|Thinking about coffee/Photo: Casey Mortensen|
In honor of Coffee Week, we're talking with some of the cities most caffeinated restaurant personalities to find out where, when and what they they're drinking. Yesterday it was Roy Choi and his preference for NesCafe, and today it's Jason Bernstein, who recently opened Bludso's Bar & Que with his partners from Golden State. Finding a moment for a good cuppa while running two popular spots, especially a new restaurant, isn't easy.
When do you sip your first cup of coffee?
I don't so much have a time when I take my first sip but I never drink coffee after 3pm. I'm terrified that it will mess up my sleep.
What do you drink (espresso, cappuccino, latte, etc.) and where?
I drink French Press coffee at my house and drip coffee when I'm out. Home tastes best, but more because of the concurrent entailments. If I'm having coffee at the house, it means that I also have enough time to sit down, relax and do a crossword puzzle or Sudoku.
Do you have a favorite coffeeshop and why?
Actually I have two. And each one speaks to a particular aspect of coffee culture that I love. Peet's opened up at 3rd and Fairfax. It's across the street from our butcher. I love popping in for the same drink (medium coffee in a large cup because I'm somewhat paranoid about spillage in the car - extra cup height is protracted insurance). It's great.I love the consistency and I love the routine. But I've also become extremely friendly with the folks at Intelligentsia Venice. When I have the time, I visit and see what incredible things they are brewing. I love the conviviality and the education. It's simultaneously more social and more reflective. When there is so much attention and focus given to the preparation, it behooves me to be equally attentive during consumption.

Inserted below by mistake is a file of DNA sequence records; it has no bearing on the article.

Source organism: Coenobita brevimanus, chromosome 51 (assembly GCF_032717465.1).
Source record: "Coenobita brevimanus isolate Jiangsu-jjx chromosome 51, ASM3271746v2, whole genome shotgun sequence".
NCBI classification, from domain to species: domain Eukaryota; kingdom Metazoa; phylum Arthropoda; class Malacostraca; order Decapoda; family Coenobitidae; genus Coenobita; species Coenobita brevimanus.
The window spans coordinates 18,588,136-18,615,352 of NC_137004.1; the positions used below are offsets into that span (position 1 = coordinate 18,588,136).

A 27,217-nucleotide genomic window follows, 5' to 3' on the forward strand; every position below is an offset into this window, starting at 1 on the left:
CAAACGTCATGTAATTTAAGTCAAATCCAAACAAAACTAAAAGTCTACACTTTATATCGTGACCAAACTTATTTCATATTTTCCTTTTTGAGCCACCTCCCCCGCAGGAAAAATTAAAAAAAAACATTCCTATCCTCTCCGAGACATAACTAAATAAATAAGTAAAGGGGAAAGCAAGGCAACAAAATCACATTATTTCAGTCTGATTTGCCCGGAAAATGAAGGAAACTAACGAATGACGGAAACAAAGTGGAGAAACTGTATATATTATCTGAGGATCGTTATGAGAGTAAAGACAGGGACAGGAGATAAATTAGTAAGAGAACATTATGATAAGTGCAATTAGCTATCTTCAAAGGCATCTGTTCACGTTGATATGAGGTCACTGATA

How many cups to you drink a day?
I drink one cup a day. If I'm dragging, the cup becomes larger. Until it becomes a pot sized cup.
What's your favorite brand?
Frankly, there seems to be a lot of good stuff out there. Haven't tried them all. When I was in college it seems the the trend was for these big dark roasts. A lot of dark chocolate and tobacco. Now most of these boutique-y roasters seem to prefer a lighter roast. I'm not a coffee expert but I'm thinking it's to allow the varietal to better disclose it's flavors - probably not unlike when the wine guys talk about terroir. You taste the bean, not the roast. To that end, I think that since there's a lot of good coffee out there, consumers might do better to figure out what sorts of flavors they like and "buy the region" instead of the brand. I've found that, for whatever reason, I have liked a lot of the coffee from Central America. My fiance likes the stuff from Africa. This has been relatively true regardless of what coffee brand we have purchased.
Coffee goes best with... pastries.